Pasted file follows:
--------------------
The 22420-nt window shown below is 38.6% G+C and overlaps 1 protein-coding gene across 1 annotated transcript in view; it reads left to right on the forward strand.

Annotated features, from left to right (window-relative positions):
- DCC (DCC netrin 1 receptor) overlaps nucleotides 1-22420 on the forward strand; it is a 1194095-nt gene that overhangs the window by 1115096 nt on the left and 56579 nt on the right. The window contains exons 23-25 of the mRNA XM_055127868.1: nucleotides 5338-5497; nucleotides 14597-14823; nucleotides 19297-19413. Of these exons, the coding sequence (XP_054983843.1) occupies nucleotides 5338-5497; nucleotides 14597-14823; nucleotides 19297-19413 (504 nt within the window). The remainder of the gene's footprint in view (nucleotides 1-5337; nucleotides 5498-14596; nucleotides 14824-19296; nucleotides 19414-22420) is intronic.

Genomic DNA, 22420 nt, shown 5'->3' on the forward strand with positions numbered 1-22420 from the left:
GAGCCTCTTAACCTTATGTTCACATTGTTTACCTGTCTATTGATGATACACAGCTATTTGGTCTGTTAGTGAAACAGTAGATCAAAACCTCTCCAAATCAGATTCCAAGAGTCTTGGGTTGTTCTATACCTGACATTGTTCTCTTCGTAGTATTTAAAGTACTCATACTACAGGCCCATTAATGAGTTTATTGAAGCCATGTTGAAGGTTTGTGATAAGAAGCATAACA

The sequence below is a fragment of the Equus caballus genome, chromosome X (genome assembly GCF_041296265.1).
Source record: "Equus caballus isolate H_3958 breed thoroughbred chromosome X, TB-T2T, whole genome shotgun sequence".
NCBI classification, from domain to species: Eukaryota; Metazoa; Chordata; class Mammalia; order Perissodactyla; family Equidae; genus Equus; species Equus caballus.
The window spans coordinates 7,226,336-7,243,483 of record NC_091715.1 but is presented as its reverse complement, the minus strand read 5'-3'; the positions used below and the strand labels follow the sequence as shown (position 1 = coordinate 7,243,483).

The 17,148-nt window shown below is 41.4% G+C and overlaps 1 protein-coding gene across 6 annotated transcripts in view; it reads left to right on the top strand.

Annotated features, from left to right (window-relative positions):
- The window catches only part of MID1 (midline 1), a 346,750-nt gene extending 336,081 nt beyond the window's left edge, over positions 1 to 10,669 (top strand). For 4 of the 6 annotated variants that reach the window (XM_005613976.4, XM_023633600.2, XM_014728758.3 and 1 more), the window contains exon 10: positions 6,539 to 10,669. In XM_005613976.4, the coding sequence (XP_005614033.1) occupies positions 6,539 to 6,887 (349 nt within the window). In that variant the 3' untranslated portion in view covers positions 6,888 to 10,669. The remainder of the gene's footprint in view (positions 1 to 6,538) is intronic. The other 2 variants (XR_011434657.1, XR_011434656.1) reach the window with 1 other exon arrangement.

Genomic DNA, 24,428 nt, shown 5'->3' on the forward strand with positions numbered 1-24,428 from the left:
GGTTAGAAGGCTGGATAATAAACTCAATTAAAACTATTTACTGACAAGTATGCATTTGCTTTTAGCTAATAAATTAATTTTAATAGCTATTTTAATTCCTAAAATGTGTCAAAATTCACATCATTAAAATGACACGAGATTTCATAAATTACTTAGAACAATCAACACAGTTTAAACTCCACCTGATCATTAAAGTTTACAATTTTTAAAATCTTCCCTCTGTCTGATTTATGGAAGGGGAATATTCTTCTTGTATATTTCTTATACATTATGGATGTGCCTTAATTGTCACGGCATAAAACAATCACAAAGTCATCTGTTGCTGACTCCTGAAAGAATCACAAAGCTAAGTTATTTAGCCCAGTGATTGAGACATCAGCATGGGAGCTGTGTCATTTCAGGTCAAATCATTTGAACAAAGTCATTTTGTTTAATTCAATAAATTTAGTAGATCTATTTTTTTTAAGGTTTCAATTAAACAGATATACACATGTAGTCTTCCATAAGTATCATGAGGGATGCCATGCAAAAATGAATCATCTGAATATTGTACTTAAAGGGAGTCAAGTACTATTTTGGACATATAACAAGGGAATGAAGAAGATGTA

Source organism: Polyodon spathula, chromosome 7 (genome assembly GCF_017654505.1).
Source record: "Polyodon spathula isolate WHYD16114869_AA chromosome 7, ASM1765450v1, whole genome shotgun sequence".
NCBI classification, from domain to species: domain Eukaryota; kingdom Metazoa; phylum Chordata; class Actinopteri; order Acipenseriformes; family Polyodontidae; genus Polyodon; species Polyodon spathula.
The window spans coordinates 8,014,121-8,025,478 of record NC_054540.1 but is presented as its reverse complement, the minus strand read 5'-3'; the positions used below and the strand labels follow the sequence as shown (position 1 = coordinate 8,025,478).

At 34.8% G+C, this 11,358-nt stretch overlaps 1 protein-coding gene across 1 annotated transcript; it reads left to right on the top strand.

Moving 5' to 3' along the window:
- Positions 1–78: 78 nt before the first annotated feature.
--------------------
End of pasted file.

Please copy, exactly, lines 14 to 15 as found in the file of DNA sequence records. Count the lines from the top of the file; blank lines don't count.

GGTTAGAAGGCTGGATAATAAACTCAATTAAAACTATTTACTGACAAGTATGCATTTGCTTTTAGCTAATAAATTAATTTTAATAGCTATTTTAATTCCTAAAATGTGTCAAAATTCACATCATTAAAATGACACGAGATTTCATAAATTACTTAGAACAATCAACACAGTTTAAACTCCACCTGATCATTAAAGTTTACAATTTTTAAAATCTTCCCTCTGTCTGATTTATGGAAGGGGAATATTCTTCTTGTATATTTCTTATACATTATGGATGTGCCTTAATTGTCACGGCATAAAACAATCACAAAGTCATCTGTTGCTGACTCCTGAAAGAATCACAAAGCTAAGTTATTTAGCCCAGTGATTGAGACATCAGCATGGGAGCTGTGTCATTTCAGGTCAAATCATTTGAACAAAGTCATTTTGTTTAATTCAATAAATTTAGTAGATCTATTTTTTTTAAGGTTTCAATTAAACAGATATACACATGTAGTCTTCCATAAGTATCATGAGGGATGCCATGCAAAAATGAATCATCTGAATATTGTACTTAAAGGGAGTCAAGTACTATTTTGGACATATAACAAGGGAATGAAGAAGATGTA

Source organism: Polyodon spathula, chromosome 7 (genome assembly GCF_017654505.1).